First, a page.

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You are a producer and a rapper. How do you handle the feature parts?
It depends on the artist. Some of them are open to you and I am taking a producers role. They don’t get offended when you tell them that they should do something different. That`s why I prefer being in the studio with the artists.

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You named your top 3 producers. Dilla, Premo and Pete Rock. Pete is a legendary producer. Why is he rapping on your new album?
Everybody knows Pete Rock is a producer. It would be obvious to get a beat from him. But I prefer that he raps on one of my beats. I can’t think of too many tracks which Pete Rock raps over somebody else’s beat. The same thing when I worked with DJ Premier. Instead of taking a Premo beat, I rather had him doing cuts and scratches over one of my beats. I can’t really think of any track on which he did that.

Is there a connection between the title „If There`s A Hell Below“ – a Curtis Mayfield reference –  and your hometown Detroit?
It has more to do with just the environment – and Detroits environment can feel like hell for some people. If there is a hell below this is it. They are already living in it – not like a hell or heaven after dying. But on the flip side it’s trying to find that happiness, finding that peace within that hell. Though Detroit is a city where people look at a lot of crime and financial problems it’s still a beautiful city. Ugly, but beautiful at the same time. Especially for music. The environment, the weather – all of that plays a role in how the music sounds like. It’s also a very industrial city. I think that’s why we have a connection to electronic stuff – especially the German Techno and Pop stuff.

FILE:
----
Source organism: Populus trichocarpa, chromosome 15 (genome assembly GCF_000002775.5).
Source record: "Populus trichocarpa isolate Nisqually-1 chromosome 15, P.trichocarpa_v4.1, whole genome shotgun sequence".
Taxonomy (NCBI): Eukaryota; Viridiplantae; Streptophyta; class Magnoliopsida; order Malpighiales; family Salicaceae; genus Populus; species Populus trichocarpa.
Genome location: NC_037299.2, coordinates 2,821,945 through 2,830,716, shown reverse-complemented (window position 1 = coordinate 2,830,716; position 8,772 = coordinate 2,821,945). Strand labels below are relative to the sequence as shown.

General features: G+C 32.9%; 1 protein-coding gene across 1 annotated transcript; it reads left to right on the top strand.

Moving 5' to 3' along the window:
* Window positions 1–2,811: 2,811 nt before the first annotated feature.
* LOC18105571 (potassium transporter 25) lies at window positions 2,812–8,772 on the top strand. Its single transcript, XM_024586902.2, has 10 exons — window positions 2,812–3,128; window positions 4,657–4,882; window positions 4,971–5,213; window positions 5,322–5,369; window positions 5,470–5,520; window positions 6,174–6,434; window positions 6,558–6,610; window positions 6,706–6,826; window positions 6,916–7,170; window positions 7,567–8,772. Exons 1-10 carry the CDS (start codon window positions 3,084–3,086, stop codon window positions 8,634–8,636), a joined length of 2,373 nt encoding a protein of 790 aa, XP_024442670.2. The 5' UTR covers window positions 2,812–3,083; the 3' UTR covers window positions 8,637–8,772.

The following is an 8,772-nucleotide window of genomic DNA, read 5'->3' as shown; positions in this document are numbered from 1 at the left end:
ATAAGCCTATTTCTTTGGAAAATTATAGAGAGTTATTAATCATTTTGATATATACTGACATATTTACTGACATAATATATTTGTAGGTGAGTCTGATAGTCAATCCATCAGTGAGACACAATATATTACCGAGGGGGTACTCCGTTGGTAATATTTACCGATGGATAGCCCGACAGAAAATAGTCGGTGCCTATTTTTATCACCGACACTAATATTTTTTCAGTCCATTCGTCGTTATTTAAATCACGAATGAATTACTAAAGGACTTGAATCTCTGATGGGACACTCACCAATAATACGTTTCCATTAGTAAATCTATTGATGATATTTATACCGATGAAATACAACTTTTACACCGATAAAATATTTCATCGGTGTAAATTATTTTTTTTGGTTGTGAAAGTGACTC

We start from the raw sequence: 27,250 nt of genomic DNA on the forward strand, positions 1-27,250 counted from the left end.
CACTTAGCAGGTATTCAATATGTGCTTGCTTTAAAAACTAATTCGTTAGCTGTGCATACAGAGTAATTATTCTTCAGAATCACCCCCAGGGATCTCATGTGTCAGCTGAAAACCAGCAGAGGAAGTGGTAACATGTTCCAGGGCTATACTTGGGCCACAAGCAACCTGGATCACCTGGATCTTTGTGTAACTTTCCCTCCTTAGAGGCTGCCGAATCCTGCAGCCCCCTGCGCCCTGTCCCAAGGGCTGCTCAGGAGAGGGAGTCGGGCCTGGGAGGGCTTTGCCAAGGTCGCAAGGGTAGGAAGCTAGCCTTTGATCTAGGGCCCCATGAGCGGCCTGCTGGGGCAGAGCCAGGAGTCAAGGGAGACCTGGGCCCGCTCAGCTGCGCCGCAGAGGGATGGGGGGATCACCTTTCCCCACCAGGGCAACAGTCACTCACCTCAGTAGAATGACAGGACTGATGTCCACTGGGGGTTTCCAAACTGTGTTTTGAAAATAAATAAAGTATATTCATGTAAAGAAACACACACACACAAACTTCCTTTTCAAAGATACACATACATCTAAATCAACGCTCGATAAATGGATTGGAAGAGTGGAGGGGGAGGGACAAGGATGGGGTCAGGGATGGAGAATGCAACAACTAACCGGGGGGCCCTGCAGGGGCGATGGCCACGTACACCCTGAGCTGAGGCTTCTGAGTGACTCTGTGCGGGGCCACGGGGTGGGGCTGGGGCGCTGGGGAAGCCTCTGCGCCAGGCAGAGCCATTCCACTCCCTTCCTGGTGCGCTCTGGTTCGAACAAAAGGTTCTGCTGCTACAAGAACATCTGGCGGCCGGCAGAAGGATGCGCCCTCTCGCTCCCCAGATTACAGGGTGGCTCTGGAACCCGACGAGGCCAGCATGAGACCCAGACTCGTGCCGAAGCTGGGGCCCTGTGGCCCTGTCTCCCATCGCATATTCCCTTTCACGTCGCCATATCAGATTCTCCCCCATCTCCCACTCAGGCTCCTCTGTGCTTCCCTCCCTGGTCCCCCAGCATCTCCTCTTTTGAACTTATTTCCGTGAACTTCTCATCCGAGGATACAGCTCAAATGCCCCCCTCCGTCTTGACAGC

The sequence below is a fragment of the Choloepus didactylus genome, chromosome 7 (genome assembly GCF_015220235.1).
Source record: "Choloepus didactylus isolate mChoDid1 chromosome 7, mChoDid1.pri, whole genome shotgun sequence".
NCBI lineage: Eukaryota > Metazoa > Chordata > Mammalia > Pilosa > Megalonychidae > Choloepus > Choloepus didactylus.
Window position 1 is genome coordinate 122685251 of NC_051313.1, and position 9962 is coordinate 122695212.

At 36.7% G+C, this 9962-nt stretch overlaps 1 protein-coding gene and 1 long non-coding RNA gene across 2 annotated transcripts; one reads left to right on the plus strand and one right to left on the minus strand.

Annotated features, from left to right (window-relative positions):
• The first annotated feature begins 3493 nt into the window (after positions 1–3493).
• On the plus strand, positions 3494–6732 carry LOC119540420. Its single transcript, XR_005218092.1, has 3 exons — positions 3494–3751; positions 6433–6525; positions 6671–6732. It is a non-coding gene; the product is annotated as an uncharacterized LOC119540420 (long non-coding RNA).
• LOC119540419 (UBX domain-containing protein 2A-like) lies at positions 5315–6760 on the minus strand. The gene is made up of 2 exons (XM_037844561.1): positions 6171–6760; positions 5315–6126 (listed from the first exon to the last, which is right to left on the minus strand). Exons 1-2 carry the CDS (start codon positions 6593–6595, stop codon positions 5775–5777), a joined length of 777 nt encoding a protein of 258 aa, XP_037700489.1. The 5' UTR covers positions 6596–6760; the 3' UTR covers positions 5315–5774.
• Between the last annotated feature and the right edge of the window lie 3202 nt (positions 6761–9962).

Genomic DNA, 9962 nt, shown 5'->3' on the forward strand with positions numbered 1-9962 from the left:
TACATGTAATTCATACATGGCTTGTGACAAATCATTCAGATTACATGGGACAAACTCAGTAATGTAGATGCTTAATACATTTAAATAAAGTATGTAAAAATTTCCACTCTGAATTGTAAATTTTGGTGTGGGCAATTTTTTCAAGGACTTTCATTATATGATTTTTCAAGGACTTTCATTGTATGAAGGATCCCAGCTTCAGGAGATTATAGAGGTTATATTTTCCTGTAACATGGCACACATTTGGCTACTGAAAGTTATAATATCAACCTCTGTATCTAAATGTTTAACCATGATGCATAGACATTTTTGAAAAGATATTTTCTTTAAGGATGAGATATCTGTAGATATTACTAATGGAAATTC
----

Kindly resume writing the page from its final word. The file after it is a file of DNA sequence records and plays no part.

There is also a big influence of some sort of Techno/Electronic on your new album.
Yes, it comes from the city. That’s all it is. The sounds that I’ve  heard. Of course I listened to a lot of HipHop when I was young , but also heard a lot of Soul, Techno, Electronic and House. It’s hard to escape from it. So you just naturally gonna fuck with it. You always gonna hear it in my songs. If Detroit would be different – sunshine, like in L.A. or Cali the music would be different.


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Detroit is a city with one of the highest crime and murder rates in the states. Now the police was reduced from 4000 men nearly to the half. Why have the riots form Ferguson and Baltimore not been expanding to Detroit? But there are rarely riots like in Ferguson and Baltimore.
We have rioted before. Something just happened in Detroit with the police. The city is nearly empty. A lot of people left. But now a lot of people are coming back to rebuild it. About the police brutality. Now it’s crazy with stuff like phones – it’s so easy for everybody to videotape the things. All of this stuff the law enforcement was getting away with, years ago. They can’t really get away with it too much, because everyone has a smartphone now.

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Have you been involved in any way?